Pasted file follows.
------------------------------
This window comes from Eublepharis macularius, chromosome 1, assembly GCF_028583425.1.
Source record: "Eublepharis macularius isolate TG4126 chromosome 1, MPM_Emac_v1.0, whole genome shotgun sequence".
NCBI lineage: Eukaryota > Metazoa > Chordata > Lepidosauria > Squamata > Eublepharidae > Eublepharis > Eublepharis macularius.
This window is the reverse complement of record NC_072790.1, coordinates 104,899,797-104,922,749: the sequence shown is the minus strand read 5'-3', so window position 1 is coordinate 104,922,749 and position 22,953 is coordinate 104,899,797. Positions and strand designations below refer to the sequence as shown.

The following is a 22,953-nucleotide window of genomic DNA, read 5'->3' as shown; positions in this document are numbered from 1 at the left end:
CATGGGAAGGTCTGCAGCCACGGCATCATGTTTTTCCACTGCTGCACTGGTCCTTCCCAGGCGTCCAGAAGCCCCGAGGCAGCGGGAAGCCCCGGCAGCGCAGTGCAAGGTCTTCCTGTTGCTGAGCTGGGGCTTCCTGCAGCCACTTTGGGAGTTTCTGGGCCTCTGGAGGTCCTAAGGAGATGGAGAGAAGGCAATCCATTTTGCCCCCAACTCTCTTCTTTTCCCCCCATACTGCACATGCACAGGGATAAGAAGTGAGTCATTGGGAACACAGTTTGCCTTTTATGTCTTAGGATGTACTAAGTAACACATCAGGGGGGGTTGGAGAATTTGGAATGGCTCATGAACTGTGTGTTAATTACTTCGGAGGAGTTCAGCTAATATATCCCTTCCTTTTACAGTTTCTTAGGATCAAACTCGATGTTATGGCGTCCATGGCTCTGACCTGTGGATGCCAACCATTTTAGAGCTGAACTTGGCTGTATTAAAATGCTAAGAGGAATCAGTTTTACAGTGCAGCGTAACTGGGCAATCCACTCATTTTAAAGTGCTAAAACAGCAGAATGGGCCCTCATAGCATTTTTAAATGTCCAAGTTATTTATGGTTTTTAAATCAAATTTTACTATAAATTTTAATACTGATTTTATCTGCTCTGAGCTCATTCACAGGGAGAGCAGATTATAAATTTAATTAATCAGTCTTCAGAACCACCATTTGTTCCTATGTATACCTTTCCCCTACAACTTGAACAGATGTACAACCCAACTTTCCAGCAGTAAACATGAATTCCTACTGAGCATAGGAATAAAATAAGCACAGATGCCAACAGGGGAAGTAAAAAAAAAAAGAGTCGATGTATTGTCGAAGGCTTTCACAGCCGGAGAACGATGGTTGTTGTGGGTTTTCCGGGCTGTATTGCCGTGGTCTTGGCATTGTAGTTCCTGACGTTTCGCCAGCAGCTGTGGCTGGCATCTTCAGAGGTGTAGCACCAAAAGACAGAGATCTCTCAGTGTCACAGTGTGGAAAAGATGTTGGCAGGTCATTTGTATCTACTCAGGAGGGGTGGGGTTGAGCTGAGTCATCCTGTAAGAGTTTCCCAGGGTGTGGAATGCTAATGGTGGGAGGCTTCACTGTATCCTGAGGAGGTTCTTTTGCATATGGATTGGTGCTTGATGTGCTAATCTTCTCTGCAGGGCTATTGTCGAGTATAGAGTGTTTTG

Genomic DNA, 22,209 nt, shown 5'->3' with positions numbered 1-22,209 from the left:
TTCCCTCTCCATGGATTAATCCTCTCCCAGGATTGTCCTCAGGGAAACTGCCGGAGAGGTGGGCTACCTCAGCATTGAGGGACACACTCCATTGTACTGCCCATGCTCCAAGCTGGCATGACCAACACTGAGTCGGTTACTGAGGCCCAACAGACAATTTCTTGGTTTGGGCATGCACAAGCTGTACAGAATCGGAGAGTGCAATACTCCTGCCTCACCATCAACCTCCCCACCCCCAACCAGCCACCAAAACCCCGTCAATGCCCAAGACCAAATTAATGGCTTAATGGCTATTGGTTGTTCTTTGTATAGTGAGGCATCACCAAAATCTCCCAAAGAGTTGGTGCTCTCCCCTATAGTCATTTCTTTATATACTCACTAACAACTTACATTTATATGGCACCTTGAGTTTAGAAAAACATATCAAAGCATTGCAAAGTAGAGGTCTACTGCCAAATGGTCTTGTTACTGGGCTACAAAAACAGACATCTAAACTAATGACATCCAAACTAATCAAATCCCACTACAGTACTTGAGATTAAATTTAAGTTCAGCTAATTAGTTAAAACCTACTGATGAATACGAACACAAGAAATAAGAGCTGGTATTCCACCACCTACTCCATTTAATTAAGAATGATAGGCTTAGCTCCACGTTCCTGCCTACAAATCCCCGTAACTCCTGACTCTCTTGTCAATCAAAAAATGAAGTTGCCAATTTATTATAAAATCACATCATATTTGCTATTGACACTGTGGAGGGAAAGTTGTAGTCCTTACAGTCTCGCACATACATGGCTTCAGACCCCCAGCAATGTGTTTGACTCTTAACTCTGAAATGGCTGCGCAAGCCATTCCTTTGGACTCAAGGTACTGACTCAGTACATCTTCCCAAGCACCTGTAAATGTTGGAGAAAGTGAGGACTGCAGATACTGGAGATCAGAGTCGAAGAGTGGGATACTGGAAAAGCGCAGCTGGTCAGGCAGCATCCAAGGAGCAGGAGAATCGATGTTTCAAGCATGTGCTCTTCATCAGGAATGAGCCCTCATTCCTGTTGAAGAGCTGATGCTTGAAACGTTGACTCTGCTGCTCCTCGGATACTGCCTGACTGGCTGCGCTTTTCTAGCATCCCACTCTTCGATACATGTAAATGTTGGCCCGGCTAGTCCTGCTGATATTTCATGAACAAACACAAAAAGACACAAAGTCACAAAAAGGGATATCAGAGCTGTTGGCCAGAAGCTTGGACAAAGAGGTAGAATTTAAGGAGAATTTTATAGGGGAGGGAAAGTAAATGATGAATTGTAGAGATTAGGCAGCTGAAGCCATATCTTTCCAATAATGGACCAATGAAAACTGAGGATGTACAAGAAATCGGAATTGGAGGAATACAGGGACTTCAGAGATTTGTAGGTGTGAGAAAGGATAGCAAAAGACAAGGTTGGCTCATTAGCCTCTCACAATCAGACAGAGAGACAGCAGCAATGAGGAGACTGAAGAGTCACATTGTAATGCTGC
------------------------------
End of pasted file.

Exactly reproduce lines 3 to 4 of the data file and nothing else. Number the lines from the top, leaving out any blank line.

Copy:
NCBI lineage: Eukaryota > Metazoa > Chordata > Lepidosauria > Squamata > Eublepharidae > Eublepharis > Eublepharis macularius.
This window is the reverse complement of record NC_072790.1, coordinates 104,899,797-104,922,749: the sequence shown is the minus strand read 5'-3', so window position 1 is coordinate 104,922,749 and position 22,953 is coordinate 104,899,797. Positions and strand designations below refer to the sequence as shown.